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Following my previous question, the Prophets (Moses) commanded the Jewish nation to read the Torah in public three days a week (B"K 82a):

עמדו נביאים שביניהם ותיקנו להם שיהו קורין בשבת ומפסיקין באחד בשבת וקורין בשני ומפסיקין שלישי ורביעי וקורין בחמישי ומפסיקין ערב שבת כדי שלא ילינו ג’ ימים בלא תורה

The prophets among them thereupon rose and enacted that they should publicly read the law on Sabbath, make a break on Sunday, read again on Monday, make a break again on Tuesday and Wednesday, read again on Thursday and then make a break on Friday so that they should not be kept for three days without Torah.’

Why reading Torah is not a part of everyday service? I could think of a lot of reasons why it really should.

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    .......such as? – robev Apr 14 at 23:26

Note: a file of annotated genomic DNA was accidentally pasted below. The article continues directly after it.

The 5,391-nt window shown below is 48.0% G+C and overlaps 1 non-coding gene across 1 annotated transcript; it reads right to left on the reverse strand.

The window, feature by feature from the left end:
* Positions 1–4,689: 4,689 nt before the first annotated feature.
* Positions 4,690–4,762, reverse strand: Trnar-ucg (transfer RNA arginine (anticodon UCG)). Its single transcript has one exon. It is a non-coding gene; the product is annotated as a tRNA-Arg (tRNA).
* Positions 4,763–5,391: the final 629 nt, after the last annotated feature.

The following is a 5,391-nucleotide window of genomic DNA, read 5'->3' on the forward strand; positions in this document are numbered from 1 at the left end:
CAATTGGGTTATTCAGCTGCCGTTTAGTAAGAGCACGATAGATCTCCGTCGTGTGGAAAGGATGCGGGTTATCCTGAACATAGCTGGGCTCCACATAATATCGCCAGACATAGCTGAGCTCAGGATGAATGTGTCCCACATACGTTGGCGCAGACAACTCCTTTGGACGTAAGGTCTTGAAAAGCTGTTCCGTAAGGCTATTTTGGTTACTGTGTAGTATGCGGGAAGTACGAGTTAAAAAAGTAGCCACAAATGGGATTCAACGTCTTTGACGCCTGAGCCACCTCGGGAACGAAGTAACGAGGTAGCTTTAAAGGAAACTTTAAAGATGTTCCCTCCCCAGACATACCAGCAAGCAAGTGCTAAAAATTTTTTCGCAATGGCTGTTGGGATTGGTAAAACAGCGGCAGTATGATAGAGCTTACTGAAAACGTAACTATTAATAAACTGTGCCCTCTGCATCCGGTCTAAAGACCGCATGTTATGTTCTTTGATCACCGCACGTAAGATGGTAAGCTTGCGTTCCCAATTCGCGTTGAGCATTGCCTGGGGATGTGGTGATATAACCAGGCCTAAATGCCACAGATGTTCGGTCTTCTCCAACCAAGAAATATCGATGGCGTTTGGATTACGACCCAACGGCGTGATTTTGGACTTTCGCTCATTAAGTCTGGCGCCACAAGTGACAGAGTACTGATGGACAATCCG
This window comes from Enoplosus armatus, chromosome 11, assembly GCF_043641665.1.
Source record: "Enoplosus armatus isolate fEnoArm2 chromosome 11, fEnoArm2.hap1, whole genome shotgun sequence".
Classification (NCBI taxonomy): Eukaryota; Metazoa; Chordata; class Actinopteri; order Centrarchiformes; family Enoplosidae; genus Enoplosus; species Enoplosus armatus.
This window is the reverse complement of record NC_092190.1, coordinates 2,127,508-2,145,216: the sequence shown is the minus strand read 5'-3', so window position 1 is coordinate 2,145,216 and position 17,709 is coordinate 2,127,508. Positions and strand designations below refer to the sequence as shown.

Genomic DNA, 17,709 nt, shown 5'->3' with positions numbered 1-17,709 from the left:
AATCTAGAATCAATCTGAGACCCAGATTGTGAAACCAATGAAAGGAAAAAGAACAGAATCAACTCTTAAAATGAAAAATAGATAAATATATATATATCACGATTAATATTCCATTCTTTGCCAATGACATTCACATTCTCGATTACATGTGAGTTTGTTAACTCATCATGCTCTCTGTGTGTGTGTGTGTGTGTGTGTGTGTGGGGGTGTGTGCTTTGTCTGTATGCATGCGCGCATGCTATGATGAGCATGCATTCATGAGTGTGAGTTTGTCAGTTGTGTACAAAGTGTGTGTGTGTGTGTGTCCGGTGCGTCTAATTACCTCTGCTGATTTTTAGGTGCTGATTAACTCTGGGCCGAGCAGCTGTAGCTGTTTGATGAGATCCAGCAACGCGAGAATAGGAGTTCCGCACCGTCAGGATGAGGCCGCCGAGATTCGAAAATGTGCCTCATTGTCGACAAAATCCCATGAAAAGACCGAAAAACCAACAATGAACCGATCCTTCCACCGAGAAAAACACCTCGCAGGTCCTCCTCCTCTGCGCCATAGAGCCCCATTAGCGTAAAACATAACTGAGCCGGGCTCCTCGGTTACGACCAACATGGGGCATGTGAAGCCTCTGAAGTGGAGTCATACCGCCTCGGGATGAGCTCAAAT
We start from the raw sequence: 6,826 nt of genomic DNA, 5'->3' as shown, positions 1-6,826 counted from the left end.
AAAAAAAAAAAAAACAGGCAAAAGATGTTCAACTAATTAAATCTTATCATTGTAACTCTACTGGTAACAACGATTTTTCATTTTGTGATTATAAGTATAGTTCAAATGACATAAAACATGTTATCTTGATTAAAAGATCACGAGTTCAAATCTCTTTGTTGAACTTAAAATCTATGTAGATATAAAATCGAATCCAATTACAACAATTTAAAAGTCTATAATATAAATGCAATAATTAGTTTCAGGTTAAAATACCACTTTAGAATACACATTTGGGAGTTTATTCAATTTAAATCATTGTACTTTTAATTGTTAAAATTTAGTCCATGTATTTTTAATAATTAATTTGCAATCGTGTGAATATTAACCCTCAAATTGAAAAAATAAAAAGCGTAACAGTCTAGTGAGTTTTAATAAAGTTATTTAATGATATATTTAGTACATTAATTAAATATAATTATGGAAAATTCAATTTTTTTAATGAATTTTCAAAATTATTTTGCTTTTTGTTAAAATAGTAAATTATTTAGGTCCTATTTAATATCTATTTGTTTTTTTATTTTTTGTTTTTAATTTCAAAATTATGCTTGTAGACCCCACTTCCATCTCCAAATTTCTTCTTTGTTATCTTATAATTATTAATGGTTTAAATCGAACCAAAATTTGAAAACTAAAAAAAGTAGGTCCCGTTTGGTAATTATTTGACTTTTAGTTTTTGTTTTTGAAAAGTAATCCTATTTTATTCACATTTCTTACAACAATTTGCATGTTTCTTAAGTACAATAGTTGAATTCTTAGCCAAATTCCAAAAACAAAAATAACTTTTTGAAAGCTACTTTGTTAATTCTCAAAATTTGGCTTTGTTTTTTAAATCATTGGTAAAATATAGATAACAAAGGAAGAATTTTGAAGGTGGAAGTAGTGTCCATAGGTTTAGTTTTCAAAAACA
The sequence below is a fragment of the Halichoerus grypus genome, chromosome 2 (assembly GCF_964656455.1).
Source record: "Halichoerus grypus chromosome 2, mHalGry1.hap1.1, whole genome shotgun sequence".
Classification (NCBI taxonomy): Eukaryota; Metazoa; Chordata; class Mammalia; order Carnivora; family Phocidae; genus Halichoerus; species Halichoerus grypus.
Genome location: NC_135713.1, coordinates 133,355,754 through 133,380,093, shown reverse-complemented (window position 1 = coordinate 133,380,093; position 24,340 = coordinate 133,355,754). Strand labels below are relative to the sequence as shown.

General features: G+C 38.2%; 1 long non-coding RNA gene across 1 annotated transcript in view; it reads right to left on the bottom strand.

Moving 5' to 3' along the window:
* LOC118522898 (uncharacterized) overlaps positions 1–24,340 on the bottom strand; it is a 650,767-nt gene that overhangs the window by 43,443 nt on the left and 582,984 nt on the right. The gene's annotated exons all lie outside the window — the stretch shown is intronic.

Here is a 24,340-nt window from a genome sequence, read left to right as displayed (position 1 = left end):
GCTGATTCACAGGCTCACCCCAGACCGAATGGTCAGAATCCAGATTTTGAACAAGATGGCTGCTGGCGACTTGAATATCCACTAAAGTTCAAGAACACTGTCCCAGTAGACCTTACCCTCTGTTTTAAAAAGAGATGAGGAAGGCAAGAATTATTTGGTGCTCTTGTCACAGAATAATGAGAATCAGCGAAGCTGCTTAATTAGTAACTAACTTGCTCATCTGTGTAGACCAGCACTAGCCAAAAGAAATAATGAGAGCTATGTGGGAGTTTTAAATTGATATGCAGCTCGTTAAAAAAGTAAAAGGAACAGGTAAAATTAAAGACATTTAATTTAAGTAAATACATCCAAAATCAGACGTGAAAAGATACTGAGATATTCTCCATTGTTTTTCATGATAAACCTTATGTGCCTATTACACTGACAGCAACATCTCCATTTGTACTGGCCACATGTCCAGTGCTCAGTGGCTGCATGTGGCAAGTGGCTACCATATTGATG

• @robev לֹא-יָמוּשׁ סֵפֶר הַתּוֹרָה הַזֶּה מִפִּיךָ, וְהָגִיתָ בּוֹ יוֹמָם וָלַיְלָה? מחדש בטובו בכל יום וכו'? – Al Berko Apr 14 at 23:29
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    What do any of those verses have to do with public recitation of the Torah? The Torah doesn't even discuss public recitations, other than Hakhel – robev Apr 15 at 0:46
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    טרחא דצבורא.... – kouty Apr 15 at 0:53
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    Doing a Passover Seder (or any other holiday observance) on the wrong day would run afoul of Bal Tosif, wouldn't it? In contrast, we have Birkat haTorah everyday, so why not have a public reading as well as private study? – Daniel Kagan Apr 15 at 14:53

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